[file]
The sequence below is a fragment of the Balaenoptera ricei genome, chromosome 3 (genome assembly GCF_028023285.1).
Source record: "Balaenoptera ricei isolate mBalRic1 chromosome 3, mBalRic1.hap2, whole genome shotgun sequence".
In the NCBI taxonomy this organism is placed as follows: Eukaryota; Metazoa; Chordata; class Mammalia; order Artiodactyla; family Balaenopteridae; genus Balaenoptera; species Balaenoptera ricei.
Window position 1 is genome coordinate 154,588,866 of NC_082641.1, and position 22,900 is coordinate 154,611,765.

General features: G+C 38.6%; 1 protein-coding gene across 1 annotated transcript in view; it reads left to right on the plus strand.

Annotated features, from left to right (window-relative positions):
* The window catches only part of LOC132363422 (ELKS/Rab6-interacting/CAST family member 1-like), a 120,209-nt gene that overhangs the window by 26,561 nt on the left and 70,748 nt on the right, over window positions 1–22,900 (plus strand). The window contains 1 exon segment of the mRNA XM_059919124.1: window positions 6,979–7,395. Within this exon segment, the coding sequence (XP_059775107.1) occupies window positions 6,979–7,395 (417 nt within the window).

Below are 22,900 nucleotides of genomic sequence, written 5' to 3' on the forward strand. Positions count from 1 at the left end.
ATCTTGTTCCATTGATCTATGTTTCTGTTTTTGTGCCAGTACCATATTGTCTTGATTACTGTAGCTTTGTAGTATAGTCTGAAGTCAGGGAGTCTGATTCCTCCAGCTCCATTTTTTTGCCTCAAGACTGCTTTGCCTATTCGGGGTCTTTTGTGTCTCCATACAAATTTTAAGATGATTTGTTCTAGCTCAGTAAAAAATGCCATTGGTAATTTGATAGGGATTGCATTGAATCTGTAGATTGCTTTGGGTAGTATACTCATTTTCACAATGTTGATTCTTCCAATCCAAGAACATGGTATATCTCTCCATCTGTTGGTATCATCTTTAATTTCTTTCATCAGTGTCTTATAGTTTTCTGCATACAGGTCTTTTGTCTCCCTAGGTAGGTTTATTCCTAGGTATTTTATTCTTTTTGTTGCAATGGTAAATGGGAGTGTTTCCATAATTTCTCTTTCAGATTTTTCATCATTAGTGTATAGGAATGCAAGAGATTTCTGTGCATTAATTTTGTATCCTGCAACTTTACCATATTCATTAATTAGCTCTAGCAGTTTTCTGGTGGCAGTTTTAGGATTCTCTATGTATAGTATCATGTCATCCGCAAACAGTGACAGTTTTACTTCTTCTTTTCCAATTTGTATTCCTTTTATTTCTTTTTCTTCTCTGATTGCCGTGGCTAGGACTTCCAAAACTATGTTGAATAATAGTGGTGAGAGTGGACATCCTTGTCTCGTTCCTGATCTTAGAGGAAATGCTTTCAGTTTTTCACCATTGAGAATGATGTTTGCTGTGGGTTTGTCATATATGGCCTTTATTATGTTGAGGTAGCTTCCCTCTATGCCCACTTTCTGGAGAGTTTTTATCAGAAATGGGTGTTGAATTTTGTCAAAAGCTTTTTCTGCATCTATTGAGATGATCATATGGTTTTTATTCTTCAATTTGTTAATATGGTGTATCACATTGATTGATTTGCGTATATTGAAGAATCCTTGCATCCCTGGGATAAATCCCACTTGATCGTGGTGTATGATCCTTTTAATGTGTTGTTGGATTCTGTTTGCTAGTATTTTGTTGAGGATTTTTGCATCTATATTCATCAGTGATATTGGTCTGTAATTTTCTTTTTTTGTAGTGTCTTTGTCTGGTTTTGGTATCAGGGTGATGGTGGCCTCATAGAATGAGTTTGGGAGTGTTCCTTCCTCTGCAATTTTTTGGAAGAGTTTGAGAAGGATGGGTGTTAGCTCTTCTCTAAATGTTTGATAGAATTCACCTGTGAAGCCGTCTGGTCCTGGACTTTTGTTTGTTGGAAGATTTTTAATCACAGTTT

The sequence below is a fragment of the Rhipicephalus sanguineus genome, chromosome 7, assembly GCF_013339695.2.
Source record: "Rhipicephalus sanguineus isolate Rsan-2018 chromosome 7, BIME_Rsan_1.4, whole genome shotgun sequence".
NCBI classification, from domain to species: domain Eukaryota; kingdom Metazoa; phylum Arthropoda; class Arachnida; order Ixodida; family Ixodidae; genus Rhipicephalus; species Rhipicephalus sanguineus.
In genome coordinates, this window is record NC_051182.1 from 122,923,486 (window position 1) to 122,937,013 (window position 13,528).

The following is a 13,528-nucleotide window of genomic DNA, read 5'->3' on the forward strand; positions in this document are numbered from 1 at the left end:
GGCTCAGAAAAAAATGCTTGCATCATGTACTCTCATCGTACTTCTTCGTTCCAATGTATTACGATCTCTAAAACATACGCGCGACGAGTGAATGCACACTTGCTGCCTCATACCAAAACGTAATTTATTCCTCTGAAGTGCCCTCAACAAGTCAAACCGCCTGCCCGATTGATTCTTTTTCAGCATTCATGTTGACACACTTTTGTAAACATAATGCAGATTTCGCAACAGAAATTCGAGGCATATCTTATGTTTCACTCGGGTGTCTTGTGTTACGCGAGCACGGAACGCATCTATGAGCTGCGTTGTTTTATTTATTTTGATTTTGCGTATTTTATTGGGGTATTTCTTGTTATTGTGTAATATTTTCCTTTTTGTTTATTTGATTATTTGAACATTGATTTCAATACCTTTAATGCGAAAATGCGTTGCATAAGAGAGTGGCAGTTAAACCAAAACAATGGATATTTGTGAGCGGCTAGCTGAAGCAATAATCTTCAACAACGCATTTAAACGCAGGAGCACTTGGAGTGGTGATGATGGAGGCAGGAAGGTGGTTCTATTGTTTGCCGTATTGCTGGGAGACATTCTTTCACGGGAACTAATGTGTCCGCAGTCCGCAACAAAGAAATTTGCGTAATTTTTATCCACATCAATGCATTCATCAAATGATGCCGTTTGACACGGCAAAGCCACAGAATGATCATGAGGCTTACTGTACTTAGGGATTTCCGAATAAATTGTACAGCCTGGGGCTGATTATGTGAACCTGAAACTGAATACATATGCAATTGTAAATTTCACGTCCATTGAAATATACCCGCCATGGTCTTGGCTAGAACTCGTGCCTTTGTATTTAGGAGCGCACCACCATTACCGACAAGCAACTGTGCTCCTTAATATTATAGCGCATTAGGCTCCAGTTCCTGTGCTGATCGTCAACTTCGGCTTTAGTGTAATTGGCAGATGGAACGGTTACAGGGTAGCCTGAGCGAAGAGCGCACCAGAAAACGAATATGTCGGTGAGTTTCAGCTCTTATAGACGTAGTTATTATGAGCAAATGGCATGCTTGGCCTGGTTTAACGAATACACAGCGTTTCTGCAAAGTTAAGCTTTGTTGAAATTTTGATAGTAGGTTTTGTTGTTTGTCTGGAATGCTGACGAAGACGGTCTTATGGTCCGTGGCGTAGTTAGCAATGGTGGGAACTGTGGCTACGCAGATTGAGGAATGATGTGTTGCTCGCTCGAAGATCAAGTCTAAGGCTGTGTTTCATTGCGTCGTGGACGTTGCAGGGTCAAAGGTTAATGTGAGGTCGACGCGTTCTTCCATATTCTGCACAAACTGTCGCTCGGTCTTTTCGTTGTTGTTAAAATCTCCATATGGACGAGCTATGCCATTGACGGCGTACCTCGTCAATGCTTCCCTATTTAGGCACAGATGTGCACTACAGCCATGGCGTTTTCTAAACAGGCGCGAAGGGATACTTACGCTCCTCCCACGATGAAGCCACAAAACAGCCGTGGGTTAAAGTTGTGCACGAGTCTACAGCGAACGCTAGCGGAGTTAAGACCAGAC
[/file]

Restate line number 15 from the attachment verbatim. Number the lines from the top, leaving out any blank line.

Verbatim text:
GGCTCAGAAAAAAATGCTTGCATCATGTACTCTCATCGTACTTCTTCGTTCCAATGTATTACGATCTCTAAAACATACGCGCGACGAGTGAATGCACACTTGCTGCCTCATACCAAAACGTAATTTATTCCTCTGAAGTGCCCTCAACAAGTCAAACCGCCTGCCCGATTGATTCTTTTTCAGCATTCATGTTGACACACTTTTGTAAACATAATGCAGATTTCGCAACAGAAATTCGAGGCATATCTTATGTTTCACTCGGGTGTCTTGTGTTACGCGAGCACGGAACGCATCTATGAGCTGCGTTGTTTTATTTATTTTGATTTTGCGTATTTTATTGGGGTATTTCTTGTTATTGTGTAATATTTTCCTTTTTGTTTATTTGATTATTTGAACATTGATTTCAATACCTTTAATGCGAAAATGCGTTGCATAAGAGAGTGGCAGTTAAACCAAAACAATGGATATTTGTGAGCGGCTAGCTGAAGCAATAATCTTCAACAACGCATTTAAACGCAGGAGCACTTGGAGTGGTGATGATGGAGGCAGGAAGGTGGTTCTATTGTTTGCCGTATTGCTGGGAGACATTCTTTCACGGGAACTAATGTGTCCGCAGTCCGCAACAAAGAAATTTGCGTAATTTTTATCCACATCAATGCATTCATCAAATGATGCCGTTTGACACGGCAAAGCCACAGAATGATCATGAGGCTTACTGTACTTAGGGATTTCCGAATAAATTGTACAGCCTGGGGCTGATTATGTGAACCTGAAACTGAATACATATGCAATTGTAAATTTCACGTCCATTGAAATATACCCGCCATGGTCTTGGCTAGAACTCGTGCCTTTGTATTTAGGAGCGCACCACCATTACCGACAAGCAACTGTGCTCCTTAATATTATAGCGCATTAGGCTCCAGTTCCTGTGCTGATCGTCAACTTCGGCTTTAGTGTAATTGGCAGATGGAACGGTTACAGGGTAGCCTGAGCGAAGAGCGCACCAGAAAACGAATATGTCGGTGAGTTTCAGCTCTTATAGACGTAGTTATTATGAGCAAATGGCATGCTTGGCCTGGTTTAACGAATACACAGCGTTTCTGCAAAGTTAAGCTTTGTTGAAATTTTGATAGTAGGTTTTGTTGTTTGTCTGGAATGCTGACGAAGACGGTCTTATGGTCCGTGGCGTAGTTAGCAATGGTGGGAACTGTGGCTACGCAGATTGAGGAATGATGTGTTGCTCGCTCGAAGATCAAGTCTAAGGCTGTGTTTCATTGCGTCGTGGACGTTGCAGGGTCAAAGGTTAATGTGAGGTCGACGCGTTCTTCCATATTCTGCACAAACTGTCGCTCGGTCTTTTCGTTGTTGTTAAAATCTCCATATGGACGAGCTATGCCATTGACGGCGTACCTCGTCAATGCTTCCCTATTTAGGCACAGATGTGCACTACAGCCATGGCGTTTTCTAAACAGGCGCGAAGGGATACTTACGCTCCTCCCACGATGAAGCCACAAAACAGCCGTGGGTTAAAGTTGTGCACGAGTCTACAGCGAACGCTAGCGGAGTTAAGACCAGAC